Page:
A federal judge ruled Tuesday that the Federal Trade Commission’s revised antitrust lawsuit against Meta Platforms, the parent company of Facebook, can move forward—a potentially significant blow to the social media empire, which sought to have the case dismissed.
In an amended complaint filed last August, the FTC provided additional data and stronger details to back up its allegations that Facebook has maintained a monopoly on social networking services for the past decade by “illegally acquiring innovative competitors and burying successful app developers.”
U.S. District Judge James Boasberg—who in June dismissed the FTC’s first antitrust complaint against Facebook, calling it “legally insufficient”—wrote in Tuesday’s ruling that the evidence in the agency’s second filing is “far more robust and detailed than before.”
While the FTC’s overall argument didn’t change much following Boasberg’s denial of the agency’s initial case, its updated lawsuit is almost twice as long and includes more statistical analysis and facts to bolster the government’s accusation that “after repeated failed attempts to develop innovative mobile features for its network, Facebook instead resorted to an illegal buy-or-bury scheme to maintain its dominance.”
In a development described as a “major win” for anti-monopoly advocates, Boasberg on Tuesday rejected Facebook’s attempt to get the new case thrown out, allowing the legal effort to break up the tech giant to proceed.
Just in: FTC's amended antitrust complaint against Facebook can proceed, a major win for the agency after its first complaint was dismissed. pic.twitter.com/wKy03PAhrQ— Bobby Allyn (@BobbyAllyn) January 11, 2022
“Although the agency may well face a tall task down the road in proving its allegations, the Court believes that it has now cleared the pleading bar and may proceed to discovery,” Boasberg wrote, giving the FTC a green light to scrutinize Facebook’s internal records.
Sen. Elizabeth Warren (D-Mass.) applauded the judge’s decision.
“Facebook has bulldozed competition to dominate the market,” said Warren. “We need to break up Big Tech and hold Facebook accountable for any violations of antitrust law.”
“Although the agency may well face a tall task down the road in proving its allegations, the Court believes that it has now cleared the pleading bar and may proceed to discovery.”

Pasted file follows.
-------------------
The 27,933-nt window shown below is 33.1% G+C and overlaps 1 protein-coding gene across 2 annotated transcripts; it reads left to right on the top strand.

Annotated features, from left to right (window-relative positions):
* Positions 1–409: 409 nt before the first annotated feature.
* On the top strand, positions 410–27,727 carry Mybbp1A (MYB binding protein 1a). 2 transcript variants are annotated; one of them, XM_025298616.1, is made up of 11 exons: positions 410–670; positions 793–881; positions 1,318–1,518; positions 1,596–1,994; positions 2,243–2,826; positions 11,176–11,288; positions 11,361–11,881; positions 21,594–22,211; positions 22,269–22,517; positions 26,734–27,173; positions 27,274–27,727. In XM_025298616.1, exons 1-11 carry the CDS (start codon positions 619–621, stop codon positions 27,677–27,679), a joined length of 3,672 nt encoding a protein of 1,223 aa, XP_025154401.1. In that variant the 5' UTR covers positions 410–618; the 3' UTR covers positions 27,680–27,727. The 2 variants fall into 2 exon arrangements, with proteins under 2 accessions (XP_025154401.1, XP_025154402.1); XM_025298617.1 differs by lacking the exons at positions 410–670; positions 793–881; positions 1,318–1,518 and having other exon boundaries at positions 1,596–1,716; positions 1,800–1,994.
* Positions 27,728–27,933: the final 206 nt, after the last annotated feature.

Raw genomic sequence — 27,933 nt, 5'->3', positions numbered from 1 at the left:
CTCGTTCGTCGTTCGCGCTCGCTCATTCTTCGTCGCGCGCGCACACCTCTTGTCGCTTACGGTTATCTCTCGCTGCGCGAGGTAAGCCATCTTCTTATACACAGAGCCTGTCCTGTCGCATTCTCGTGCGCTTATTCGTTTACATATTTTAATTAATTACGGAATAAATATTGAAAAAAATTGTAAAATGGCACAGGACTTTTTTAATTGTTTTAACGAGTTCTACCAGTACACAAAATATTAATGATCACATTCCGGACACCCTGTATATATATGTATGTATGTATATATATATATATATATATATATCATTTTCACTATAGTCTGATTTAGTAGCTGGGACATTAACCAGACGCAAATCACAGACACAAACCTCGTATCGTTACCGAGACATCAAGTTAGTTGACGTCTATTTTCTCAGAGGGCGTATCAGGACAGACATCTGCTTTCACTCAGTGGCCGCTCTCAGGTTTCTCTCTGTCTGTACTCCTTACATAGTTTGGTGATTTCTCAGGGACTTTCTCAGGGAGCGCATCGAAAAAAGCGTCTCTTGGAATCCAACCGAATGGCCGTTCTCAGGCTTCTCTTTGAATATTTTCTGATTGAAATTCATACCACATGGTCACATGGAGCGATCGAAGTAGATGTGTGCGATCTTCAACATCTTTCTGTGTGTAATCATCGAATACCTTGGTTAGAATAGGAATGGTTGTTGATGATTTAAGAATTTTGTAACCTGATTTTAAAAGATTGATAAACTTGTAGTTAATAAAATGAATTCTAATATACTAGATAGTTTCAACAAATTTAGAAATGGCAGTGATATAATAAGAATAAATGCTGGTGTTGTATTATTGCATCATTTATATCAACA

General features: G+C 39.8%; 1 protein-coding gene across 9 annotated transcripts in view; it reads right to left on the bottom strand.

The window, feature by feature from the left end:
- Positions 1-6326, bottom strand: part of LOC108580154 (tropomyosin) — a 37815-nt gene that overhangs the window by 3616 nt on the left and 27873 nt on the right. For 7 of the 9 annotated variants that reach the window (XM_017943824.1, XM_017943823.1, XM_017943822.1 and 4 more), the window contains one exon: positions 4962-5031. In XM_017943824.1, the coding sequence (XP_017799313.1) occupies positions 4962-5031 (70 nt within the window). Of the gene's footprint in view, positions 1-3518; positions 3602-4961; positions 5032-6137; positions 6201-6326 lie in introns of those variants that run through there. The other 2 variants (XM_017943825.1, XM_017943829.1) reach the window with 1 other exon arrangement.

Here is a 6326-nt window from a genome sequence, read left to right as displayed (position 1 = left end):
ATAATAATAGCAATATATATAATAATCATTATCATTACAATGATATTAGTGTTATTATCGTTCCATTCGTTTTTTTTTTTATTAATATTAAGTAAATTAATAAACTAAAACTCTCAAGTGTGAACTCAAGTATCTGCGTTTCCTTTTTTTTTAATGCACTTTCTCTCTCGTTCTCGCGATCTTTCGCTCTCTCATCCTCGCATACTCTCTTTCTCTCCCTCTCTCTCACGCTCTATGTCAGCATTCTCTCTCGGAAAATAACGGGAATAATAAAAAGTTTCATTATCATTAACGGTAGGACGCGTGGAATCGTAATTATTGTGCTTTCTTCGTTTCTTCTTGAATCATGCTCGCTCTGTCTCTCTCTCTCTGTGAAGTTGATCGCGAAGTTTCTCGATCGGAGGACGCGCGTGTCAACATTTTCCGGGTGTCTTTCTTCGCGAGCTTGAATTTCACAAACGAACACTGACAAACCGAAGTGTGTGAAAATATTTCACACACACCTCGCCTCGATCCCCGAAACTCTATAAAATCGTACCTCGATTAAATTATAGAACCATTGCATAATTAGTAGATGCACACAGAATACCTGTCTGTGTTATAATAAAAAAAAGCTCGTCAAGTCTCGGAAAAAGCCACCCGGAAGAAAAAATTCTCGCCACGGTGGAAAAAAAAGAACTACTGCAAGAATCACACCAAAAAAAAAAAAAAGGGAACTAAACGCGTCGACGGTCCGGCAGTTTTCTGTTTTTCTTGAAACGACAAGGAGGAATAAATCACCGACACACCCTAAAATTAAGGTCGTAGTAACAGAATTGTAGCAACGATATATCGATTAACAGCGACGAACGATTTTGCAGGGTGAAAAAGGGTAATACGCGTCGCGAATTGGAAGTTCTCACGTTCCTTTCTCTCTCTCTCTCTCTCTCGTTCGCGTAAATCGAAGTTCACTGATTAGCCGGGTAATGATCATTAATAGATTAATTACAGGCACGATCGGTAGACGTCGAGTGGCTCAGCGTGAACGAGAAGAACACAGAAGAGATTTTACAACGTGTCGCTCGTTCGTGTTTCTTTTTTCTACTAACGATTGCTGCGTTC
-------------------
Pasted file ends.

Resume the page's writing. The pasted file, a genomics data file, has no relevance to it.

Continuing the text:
Led by “antitrust trailblazer” Lina Khan—who took charge of the FTC just days before its first complaint against Facebook was discarded—the agency’s updated lawsuit aims to force Meta CEO Mark Zuckerberg to sell off Instagram, a former rival photo-sharing service acquired in 2012, and WhatsApp, a messaging platform purchased in 2014.
If successful, it “would be the United States’ first court-ordered breakup of a company on antitrust grounds since AT&T in the early 1980s,” according to Politico.
In his ruling, Boasberg wrote that the FTC’s second complaint against Facebook made a plausible case that the corporation “not only possesses monopoly power but that it has wilfully maintained that power through anti-competitive conduct—specifically, the acquisitions of Instagram and WhatsApp.”
However, The Guardian reported Wednesday, the judge also noted that “the FTC could not press allegations that Facebook blocked competing apps from accessing its platform as a way to maintain its dominance, saying the policies had been abandoned in 2018.”
As Common Dreams reported last year, Facebook and Amazon responded to Khan’s appointment by pressuring her to recuse herself from antitrust cases involving the tech titans, prompting a group of congressional lawmakers, including Warren and Rep. Pramila Jayapal (D-Wash.), to send a letter telling the companies’ CEOs to stop trying to “strip… Khan of her authority to enforce antitrust law.”
The FTC made clear that Khan, who voted to file the amended complaint, will not recuse herself from the lawsuit against Facebook. “As the case will be prosecuted before a federal judge, the appropriate constitutional due process protections will be provided to the company,” the agency said in August.
Facebook claimed that because Khan’s past writings on antitrust violations are critical of the company’s practices, her involvement should invalidate the case, but Boasberg rejected that argument and sided with the FTC on Tuesday.
“The Court believes that such contention misses its target,” wrote Boasberg, “as Khan was acting in a prosecutorial capacity, as opposed to in a judicial role, in connection with the vote.”
“Although Khan has undoubtedly expressed views about Facebook’s monopoly power,” the judge added, “these views do not suggest the type of ‘axe to grind’ based on personal animosity or financial conflict of interest that has disqualified prosecutors in the past.”
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